Students prohibited from donating blood

The Business Professionals of America club held a blood drive in the Fieldhouse last Thursday. Although it surpassed last year’s count of 120 blood samples, there were numerous people who were unable to participate.

Before blood can be drawn, the potential donor must undergo a pre-screening. In addition to being under the minimum age requirement, 16, there are plenty of other reasons why a student might be forbidden from giving blood. “They’ll find out if a student has an iron-deficiency, or if the student has been to certain areas, like certain third-world countries. They have to weigh 110 pounds, they can’t be on any antibiotics, [and] if someone got a tattoo and it wasn’t in a licensed tattoo parlor, they can’t donate,” said Jennifer Jaczak, club sponsor of BPA.

Jessica Reid, senior, has tried donating blood in the past, but has been deferred. Each time, the person who has screened her has estimated that it will be between 10 and 15 years before she is allowed to donate. “Because I lived in the Netherlands for eight years and I ate meat there, I guess I have different stuff in my blood than people in America would have, so they can’t accept [it],” Reid said.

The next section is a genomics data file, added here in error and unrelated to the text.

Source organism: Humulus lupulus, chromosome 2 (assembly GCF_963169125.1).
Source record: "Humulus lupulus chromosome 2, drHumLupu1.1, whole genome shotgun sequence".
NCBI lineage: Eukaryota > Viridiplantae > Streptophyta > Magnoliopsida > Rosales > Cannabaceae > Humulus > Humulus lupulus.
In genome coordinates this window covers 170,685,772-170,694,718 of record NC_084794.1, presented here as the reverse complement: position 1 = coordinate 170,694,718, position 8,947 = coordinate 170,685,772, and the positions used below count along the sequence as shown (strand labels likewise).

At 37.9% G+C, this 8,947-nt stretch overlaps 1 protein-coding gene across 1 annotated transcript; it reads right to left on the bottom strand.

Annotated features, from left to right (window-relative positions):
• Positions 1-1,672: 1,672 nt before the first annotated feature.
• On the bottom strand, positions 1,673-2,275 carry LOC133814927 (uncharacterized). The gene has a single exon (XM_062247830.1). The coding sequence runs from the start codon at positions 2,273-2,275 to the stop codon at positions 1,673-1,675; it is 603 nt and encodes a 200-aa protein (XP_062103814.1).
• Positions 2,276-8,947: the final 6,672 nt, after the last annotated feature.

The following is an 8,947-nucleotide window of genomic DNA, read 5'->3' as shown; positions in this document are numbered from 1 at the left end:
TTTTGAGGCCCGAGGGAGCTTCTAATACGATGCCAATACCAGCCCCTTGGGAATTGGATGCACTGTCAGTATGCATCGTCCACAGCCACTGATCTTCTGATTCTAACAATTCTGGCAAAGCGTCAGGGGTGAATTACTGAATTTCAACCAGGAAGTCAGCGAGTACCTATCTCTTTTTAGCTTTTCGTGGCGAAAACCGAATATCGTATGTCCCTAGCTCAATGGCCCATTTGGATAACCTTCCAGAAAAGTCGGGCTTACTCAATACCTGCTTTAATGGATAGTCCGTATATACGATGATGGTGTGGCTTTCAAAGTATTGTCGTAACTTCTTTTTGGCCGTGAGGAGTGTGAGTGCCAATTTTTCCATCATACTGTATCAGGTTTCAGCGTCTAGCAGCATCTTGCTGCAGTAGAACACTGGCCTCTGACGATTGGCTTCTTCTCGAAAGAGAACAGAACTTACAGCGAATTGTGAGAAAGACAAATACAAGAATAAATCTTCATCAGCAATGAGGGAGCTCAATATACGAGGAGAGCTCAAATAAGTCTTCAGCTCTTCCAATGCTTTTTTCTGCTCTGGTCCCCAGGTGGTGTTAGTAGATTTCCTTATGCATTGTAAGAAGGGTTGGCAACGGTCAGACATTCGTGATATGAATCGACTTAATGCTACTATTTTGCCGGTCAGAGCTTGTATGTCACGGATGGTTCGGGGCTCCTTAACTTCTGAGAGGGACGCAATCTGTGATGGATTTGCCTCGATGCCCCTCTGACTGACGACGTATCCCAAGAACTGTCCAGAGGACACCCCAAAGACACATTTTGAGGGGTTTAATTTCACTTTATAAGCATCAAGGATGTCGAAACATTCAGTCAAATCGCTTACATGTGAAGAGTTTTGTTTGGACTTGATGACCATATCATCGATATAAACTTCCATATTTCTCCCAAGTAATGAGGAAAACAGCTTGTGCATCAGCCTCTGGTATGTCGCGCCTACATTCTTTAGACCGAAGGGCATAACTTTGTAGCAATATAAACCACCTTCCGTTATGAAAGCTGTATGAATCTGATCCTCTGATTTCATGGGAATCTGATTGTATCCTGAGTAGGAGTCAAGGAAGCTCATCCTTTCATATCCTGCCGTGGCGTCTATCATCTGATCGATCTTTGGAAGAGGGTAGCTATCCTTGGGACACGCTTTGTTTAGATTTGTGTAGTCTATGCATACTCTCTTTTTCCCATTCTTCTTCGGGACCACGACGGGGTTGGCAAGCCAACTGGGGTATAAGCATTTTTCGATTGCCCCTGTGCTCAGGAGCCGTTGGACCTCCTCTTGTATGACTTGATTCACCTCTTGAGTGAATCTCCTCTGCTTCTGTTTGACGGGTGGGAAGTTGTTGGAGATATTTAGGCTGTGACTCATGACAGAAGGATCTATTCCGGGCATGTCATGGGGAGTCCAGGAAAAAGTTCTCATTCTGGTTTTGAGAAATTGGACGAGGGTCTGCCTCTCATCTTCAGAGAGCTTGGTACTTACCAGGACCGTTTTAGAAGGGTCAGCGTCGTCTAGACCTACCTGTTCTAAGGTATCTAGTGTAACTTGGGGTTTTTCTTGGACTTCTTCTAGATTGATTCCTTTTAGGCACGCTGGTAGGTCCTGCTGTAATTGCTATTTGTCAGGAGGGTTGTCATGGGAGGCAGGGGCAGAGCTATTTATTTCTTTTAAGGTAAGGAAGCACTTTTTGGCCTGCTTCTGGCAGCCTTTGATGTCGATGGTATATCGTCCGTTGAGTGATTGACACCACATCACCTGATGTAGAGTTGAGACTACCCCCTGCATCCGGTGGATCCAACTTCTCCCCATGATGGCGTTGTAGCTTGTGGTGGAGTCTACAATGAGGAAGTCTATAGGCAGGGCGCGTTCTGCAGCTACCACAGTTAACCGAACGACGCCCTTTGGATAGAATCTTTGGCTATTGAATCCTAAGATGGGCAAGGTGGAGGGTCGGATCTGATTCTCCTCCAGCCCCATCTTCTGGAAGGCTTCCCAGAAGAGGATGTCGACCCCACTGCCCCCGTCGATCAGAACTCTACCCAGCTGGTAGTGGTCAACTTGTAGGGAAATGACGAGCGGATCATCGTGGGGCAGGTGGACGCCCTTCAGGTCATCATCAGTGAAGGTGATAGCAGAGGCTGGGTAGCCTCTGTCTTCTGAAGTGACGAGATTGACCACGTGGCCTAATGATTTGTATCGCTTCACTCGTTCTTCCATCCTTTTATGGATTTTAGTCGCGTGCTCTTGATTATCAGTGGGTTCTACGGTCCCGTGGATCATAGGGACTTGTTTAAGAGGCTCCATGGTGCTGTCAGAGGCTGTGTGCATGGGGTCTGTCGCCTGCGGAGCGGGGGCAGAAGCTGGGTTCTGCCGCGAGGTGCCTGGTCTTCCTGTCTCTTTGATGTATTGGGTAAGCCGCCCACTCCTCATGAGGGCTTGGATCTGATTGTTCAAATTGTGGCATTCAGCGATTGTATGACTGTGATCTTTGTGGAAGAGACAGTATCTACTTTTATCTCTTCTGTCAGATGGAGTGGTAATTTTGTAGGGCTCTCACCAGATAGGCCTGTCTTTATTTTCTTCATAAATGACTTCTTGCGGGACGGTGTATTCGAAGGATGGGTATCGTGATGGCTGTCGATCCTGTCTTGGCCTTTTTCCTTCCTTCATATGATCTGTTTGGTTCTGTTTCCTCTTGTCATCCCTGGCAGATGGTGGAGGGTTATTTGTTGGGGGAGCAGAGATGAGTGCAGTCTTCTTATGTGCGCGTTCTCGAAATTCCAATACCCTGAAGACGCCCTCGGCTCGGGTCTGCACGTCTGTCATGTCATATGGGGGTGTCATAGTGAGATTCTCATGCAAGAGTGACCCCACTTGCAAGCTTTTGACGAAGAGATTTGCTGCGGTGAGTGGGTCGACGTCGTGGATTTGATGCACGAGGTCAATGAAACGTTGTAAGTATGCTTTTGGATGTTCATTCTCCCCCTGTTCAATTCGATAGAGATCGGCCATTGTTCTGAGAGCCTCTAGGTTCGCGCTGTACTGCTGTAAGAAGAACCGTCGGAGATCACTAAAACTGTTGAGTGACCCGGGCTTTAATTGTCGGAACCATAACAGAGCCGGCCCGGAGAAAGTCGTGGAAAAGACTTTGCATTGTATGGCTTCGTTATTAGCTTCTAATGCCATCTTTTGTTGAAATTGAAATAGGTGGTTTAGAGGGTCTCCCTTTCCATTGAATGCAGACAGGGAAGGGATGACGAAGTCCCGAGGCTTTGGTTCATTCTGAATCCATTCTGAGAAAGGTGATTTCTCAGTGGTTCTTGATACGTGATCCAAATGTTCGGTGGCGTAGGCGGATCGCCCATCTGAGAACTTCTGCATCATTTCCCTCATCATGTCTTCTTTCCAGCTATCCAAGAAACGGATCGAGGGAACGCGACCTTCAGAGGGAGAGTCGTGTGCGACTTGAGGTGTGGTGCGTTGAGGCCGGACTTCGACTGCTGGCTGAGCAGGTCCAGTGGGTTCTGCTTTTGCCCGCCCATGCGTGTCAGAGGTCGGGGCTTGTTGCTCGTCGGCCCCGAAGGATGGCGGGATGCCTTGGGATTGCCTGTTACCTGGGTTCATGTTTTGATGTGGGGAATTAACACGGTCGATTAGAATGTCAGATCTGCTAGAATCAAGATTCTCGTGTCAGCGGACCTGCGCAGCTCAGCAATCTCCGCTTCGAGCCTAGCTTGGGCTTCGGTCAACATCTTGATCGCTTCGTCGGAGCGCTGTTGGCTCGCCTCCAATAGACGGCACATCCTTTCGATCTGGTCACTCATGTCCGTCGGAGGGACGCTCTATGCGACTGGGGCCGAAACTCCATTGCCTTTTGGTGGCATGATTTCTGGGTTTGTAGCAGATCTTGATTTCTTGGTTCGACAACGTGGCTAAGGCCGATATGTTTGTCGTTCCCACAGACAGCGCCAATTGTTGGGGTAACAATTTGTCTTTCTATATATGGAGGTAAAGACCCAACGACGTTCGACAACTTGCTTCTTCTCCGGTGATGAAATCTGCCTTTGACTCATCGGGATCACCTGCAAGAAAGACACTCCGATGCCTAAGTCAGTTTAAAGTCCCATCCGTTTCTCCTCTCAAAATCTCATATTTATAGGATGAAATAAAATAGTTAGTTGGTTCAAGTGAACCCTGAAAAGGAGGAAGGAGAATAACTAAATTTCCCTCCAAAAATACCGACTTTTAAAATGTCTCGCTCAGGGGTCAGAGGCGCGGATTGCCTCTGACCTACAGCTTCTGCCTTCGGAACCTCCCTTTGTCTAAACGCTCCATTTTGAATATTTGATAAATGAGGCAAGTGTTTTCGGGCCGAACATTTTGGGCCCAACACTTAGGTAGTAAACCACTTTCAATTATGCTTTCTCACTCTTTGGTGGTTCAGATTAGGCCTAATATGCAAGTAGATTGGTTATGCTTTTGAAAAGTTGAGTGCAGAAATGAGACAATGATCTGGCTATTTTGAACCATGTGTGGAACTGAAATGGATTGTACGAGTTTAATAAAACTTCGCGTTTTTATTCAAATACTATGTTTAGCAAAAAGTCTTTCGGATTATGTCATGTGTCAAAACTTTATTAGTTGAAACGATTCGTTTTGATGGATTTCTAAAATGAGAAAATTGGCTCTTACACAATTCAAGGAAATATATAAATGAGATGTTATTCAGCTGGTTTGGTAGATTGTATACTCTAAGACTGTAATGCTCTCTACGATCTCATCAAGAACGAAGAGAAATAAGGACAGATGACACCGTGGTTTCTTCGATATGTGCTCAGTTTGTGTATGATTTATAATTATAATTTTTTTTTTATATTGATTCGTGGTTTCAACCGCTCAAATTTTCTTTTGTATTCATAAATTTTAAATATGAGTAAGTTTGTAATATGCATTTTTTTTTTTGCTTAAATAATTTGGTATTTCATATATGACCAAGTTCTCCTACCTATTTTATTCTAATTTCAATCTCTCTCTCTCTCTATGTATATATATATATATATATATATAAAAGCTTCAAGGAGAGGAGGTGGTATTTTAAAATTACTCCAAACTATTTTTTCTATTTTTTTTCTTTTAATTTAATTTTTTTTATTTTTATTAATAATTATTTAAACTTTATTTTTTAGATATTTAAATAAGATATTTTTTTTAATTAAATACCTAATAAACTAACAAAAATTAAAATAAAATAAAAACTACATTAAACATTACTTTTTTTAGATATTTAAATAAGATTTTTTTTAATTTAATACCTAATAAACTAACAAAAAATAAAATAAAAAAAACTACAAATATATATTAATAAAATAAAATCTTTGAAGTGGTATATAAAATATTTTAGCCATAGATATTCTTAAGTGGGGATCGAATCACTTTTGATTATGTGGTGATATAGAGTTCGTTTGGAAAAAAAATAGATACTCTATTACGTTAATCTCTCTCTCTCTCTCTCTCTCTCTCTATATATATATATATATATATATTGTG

This issue impacts more than just students, however. Sean Kasak, a Health and PE teacher, is deterred from giving blood because of his iron-deficiency anemia.

“The type of anemia I have is called Thalassemia. Although it is mild and I am otherwise healthy, the Red Cross and other organizations who collect donated blood will not accept my blood for two reasons. One, having a low blood cell count won’t be helped by taking even more blood cells out of me. Two, people who receive blood should only receive blood that is in tip-top shape. If my blood was donated to another individual, it might not be safe for them,” Kasak said.

Although it may come as a surprise to some, exclusion from blood donation is not rare. According to an article from the Scientific American, only 38 percent of Americans are eligible to donate blood.